We're all familiar with sunburn—the short-term skin inflammation caused by overexposure to the sun. Besides the familiar redness, pain, blistering, and flaking, overexposure to sunlight can lead to long-term skin damage, including premature aging and an increased risk of skin cancer.
The chief culprit in sunburn is not the sun's heat but its ultraviolet radiation, which occurs in the forms UVA and UVB. This radiation acts on substances in our skin to form chemicals called free radicals. These free radicals appear to be partly responsible for the short-term damage of sunburn, and perhaps for long-term damage from the sun as well.
Many drugs and herbs may increase your sensitivity to the sun. Some of the drugs that increase sun sensitivity are sulfa drugs , tetracycline , phenothiazines , and piroxicam . Herbs which might increase sensitivity to the sun include St. John's wort and dong quai . Particular care should be taken when combining any of these substances, as they could amplify each other's effects.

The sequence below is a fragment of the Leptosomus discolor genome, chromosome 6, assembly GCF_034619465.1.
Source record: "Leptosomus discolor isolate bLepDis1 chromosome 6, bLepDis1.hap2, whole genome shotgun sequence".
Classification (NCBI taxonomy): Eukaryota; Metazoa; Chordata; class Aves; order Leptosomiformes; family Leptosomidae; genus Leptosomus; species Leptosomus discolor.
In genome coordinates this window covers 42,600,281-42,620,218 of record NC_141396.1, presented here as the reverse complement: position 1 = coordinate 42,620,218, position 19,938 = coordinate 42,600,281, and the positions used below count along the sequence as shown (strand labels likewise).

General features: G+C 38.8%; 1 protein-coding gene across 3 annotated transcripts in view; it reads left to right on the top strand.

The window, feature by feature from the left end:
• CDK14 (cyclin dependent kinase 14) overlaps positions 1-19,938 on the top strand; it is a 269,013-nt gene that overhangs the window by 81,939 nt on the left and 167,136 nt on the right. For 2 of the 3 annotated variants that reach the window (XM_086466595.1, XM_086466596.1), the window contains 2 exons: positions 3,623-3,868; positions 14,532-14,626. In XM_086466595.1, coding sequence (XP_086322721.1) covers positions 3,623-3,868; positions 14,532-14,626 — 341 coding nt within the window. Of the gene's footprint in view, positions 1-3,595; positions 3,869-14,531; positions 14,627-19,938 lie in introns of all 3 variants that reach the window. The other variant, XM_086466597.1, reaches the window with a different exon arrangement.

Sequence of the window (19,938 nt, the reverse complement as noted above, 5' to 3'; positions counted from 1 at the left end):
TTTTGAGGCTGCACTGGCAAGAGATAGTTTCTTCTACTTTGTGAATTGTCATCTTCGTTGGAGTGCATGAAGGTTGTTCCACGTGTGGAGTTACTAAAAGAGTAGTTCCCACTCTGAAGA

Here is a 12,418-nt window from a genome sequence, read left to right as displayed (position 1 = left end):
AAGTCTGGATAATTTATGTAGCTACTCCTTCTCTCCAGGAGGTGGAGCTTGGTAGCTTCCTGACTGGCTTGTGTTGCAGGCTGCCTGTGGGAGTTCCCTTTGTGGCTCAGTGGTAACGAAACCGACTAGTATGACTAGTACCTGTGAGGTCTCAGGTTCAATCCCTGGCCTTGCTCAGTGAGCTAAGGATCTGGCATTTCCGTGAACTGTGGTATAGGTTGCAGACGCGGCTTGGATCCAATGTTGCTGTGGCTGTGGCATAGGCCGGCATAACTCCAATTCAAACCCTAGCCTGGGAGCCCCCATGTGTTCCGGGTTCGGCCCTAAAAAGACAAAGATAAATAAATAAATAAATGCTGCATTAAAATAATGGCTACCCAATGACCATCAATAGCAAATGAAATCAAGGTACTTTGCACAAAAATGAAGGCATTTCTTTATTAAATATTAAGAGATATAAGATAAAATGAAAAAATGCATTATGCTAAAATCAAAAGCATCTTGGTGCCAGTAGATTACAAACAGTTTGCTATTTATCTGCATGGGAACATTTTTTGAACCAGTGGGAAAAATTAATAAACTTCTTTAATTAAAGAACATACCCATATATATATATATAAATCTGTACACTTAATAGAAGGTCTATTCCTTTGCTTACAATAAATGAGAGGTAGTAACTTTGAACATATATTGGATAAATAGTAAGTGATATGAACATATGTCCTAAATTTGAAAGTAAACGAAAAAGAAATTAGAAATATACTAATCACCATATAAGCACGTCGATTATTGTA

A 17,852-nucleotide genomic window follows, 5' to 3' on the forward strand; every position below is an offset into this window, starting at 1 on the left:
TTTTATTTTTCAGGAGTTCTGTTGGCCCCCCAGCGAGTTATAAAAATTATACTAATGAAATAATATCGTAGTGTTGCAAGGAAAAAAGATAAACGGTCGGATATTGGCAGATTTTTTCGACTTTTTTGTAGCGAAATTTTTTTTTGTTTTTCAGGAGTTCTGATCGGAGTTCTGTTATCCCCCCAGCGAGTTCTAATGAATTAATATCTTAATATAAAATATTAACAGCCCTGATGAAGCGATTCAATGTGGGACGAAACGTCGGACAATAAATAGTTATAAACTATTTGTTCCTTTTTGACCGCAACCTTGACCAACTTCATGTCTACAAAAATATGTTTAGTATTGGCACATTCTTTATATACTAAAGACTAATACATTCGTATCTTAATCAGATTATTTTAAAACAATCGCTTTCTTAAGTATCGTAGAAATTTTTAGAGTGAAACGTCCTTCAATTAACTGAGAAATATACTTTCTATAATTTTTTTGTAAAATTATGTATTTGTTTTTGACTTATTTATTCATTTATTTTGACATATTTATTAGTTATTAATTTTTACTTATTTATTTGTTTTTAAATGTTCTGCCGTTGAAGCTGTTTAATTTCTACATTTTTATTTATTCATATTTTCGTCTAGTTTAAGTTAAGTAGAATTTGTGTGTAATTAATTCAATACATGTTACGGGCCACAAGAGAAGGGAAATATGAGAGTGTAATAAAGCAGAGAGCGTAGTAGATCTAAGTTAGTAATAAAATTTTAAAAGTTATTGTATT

Principal Proposed Natural Treatments
Several studies have found that vitamins C , vitamin E , and EGCG (a bioflavonoid present in green tea ) may help to prevent sunburn when used either topically or orally. Many manufacturers already add vitamin E to sunscreens.
Vitamins C and E
The typical proposed dose of EGCG is 3 mg per square inch of skin.
Other Proposed Natural Treatments
Beta-carotene and Mixed Carotenoids
Beta-carotene belongs to a large family of natural chemicals known as carotenoids. Other members of this family include lutein , lycopene , and zeaxanthin. Widely found in plants, carotenoids are a major source of the red, orange, and yellow hues seen in many fruits and vegetables. Beta-carotene is important nutritionally because the body uses it to produce vitamin A .
Beta-carotene, alone or in combination with lutein and other carotenoids, may be able to reduce the effects of sunburn, but study results are mixed.
- Reviewer: EBSCO CAM Review Board
- Review Date: 08/2013 -
- Update Date: 08/22/2013 -